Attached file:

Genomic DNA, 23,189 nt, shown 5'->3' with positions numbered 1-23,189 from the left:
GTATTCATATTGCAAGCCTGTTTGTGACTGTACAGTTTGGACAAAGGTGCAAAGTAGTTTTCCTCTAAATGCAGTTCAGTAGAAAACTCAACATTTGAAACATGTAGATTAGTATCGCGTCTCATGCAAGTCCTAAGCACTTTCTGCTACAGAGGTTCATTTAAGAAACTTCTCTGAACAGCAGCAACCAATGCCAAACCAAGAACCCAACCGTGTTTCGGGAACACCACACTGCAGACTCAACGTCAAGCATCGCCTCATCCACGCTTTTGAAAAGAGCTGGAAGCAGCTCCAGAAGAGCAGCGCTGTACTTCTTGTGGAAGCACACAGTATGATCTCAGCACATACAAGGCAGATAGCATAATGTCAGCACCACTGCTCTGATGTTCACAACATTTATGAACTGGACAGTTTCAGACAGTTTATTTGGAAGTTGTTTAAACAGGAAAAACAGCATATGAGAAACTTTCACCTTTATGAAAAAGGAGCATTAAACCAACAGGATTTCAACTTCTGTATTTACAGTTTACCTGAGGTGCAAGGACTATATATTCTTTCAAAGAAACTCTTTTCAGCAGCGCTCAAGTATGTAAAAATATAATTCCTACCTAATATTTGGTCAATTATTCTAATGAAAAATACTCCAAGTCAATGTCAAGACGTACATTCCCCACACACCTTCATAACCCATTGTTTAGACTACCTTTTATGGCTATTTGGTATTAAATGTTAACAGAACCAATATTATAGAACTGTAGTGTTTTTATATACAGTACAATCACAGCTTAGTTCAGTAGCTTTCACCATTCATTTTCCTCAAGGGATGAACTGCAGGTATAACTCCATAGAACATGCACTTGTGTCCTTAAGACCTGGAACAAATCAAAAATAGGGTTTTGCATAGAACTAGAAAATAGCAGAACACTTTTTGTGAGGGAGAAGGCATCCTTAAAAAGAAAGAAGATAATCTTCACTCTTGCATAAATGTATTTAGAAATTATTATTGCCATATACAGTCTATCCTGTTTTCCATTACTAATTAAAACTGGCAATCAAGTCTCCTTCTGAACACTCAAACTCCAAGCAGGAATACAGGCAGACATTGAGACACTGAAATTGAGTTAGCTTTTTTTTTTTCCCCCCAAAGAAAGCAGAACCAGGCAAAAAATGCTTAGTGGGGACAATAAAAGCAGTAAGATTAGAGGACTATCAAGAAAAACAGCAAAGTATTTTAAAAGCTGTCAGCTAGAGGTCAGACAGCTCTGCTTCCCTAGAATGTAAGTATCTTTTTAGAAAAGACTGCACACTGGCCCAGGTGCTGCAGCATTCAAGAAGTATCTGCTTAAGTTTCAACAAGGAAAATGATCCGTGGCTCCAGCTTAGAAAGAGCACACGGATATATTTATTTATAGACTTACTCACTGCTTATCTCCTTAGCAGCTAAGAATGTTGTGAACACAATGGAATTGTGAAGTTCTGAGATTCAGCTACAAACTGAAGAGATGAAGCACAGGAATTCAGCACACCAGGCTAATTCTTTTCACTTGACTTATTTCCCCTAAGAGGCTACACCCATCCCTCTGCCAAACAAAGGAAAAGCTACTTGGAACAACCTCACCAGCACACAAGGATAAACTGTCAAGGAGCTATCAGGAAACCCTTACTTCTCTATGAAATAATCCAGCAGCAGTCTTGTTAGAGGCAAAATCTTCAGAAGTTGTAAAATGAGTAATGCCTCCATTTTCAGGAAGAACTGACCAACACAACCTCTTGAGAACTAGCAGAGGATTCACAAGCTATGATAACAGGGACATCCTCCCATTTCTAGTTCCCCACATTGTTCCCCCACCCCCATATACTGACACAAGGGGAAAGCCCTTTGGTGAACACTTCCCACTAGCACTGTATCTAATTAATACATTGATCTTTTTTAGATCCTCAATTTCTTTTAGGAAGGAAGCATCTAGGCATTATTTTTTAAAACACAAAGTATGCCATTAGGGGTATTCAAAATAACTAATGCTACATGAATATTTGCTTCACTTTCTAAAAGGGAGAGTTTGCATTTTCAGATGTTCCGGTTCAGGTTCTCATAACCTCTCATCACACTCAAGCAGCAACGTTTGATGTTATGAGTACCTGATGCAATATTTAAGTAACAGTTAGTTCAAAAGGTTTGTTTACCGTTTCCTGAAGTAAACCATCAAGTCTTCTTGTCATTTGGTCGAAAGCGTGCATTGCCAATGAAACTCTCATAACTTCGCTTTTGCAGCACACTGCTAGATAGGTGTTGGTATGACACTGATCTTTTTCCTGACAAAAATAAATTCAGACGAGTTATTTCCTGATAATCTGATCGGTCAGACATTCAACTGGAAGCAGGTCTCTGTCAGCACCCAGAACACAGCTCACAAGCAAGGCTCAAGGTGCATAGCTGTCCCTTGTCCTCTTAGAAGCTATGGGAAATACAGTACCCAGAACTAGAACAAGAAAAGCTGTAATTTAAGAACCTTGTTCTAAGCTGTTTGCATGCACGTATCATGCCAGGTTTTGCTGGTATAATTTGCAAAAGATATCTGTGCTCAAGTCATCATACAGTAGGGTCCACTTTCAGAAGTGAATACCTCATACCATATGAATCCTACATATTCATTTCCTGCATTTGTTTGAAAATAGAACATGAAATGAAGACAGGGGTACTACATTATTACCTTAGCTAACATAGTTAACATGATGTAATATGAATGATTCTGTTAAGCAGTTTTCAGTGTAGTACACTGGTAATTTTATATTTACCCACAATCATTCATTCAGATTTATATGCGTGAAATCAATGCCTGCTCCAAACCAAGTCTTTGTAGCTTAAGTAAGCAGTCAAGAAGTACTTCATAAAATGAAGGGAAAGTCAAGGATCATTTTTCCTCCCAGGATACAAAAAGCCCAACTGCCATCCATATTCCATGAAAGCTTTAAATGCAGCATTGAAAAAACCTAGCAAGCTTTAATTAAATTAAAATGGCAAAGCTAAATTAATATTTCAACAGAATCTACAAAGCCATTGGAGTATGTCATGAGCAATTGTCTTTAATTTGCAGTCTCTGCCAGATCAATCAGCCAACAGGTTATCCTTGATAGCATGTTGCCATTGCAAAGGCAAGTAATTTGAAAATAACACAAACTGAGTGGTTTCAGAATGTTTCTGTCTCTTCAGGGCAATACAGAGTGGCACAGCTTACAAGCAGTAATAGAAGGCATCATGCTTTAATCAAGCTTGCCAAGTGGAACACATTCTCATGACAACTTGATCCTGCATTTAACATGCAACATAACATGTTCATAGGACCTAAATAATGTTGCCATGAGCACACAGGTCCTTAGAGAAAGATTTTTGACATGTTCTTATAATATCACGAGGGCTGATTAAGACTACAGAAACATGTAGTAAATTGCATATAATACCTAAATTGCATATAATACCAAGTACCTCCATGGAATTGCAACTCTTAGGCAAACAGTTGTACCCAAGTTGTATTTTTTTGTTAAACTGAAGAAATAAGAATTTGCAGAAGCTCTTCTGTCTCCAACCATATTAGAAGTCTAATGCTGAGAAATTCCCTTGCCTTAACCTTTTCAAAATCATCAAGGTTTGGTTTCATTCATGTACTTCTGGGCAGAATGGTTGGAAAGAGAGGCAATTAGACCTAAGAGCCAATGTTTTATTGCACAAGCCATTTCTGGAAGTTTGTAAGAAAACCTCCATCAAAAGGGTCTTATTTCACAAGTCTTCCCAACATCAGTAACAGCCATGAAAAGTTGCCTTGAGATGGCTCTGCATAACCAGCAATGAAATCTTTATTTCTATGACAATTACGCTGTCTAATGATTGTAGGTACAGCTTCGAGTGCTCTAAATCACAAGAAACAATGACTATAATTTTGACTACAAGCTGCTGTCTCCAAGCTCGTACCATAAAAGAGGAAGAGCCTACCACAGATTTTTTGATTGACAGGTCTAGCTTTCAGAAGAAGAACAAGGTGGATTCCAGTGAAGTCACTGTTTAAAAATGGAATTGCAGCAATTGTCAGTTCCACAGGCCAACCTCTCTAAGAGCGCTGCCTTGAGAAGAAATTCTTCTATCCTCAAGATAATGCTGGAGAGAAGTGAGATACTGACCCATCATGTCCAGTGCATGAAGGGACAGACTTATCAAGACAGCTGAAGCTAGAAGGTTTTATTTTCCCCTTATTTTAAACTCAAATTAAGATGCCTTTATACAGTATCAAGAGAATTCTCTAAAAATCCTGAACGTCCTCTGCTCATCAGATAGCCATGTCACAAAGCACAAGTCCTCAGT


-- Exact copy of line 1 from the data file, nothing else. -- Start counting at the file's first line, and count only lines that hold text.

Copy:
Genomic DNA, 23,189 nt, shown 5'->3' with positions numbered 1-23,189 from the left: